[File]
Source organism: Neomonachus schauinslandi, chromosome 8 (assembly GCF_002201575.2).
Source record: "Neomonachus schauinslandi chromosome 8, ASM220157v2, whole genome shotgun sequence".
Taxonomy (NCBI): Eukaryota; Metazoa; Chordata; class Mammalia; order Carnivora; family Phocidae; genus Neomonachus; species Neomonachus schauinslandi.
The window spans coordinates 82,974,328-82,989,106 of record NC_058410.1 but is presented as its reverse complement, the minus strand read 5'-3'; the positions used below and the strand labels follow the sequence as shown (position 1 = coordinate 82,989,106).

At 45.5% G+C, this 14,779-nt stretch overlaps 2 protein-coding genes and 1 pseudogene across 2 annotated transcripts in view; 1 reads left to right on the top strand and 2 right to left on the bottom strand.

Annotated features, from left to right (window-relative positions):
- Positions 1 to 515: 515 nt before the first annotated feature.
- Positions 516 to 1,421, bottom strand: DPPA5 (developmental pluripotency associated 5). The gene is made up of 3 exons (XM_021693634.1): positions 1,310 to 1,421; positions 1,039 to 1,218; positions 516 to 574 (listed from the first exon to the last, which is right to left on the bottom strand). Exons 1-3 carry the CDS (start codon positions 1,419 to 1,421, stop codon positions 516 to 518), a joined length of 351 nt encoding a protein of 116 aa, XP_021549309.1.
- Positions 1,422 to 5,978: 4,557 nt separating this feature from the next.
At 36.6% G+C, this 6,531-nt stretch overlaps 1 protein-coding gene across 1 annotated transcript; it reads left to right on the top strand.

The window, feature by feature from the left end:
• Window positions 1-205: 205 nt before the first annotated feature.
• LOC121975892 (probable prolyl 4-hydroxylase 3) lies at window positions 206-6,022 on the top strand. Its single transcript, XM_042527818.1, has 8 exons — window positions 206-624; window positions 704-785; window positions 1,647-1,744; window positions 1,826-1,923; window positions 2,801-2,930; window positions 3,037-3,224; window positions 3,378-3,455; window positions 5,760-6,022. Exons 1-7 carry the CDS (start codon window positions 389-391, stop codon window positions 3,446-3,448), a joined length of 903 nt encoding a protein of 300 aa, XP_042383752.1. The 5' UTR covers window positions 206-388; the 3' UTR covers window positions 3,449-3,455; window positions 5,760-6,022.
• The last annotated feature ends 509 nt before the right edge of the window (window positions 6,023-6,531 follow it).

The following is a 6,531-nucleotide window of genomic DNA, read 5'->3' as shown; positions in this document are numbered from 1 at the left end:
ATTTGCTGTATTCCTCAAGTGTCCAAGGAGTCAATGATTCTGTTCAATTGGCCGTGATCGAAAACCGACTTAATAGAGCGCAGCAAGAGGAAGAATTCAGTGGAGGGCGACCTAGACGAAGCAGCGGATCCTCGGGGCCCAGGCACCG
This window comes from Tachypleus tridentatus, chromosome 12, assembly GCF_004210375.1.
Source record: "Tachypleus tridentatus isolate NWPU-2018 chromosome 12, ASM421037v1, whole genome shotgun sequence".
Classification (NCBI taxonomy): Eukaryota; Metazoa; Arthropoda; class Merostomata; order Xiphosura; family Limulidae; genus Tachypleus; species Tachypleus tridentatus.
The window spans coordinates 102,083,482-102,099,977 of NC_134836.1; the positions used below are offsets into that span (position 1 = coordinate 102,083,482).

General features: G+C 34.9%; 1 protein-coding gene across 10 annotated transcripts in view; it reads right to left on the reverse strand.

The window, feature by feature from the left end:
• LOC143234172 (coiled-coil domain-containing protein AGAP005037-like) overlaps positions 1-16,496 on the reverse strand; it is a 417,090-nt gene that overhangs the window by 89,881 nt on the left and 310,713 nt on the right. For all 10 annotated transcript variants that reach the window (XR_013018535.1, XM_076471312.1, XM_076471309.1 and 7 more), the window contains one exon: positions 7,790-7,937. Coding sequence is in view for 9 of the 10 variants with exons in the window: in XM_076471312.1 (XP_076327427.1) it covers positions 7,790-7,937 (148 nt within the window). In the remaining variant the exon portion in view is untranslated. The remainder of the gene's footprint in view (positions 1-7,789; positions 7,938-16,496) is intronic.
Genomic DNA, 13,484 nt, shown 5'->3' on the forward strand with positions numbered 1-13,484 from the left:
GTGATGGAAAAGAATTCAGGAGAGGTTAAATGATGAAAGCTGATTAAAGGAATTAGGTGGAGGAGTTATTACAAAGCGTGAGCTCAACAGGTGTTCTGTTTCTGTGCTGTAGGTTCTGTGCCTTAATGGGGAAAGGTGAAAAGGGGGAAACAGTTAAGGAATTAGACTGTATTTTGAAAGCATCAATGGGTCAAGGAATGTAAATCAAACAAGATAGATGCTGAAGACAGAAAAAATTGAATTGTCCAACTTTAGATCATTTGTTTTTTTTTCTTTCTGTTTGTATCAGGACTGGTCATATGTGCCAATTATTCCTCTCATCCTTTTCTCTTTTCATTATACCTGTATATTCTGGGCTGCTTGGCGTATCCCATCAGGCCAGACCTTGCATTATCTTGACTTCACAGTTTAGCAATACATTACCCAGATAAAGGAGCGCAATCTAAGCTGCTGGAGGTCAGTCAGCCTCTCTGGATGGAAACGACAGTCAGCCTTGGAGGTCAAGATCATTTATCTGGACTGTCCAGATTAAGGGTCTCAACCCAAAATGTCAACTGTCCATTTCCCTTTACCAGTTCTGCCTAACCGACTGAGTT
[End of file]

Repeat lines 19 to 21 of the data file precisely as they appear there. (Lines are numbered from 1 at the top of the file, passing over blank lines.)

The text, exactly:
Classification (NCBI taxonomy): Eukaryota; Metazoa; Arthropoda; class Merostomata; order Xiphosura; family Limulidae; genus Tachypleus; species Tachypleus tridentatus.
The window spans coordinates 102,083,482-102,099,977 of NC_134836.1; the positions used below are offsets into that span (position 1 = coordinate 102,083,482).

General features: G+C 34.9%; 1 protein-coding gene across 10 annotated transcripts in view; it reads right to left on the reverse strand.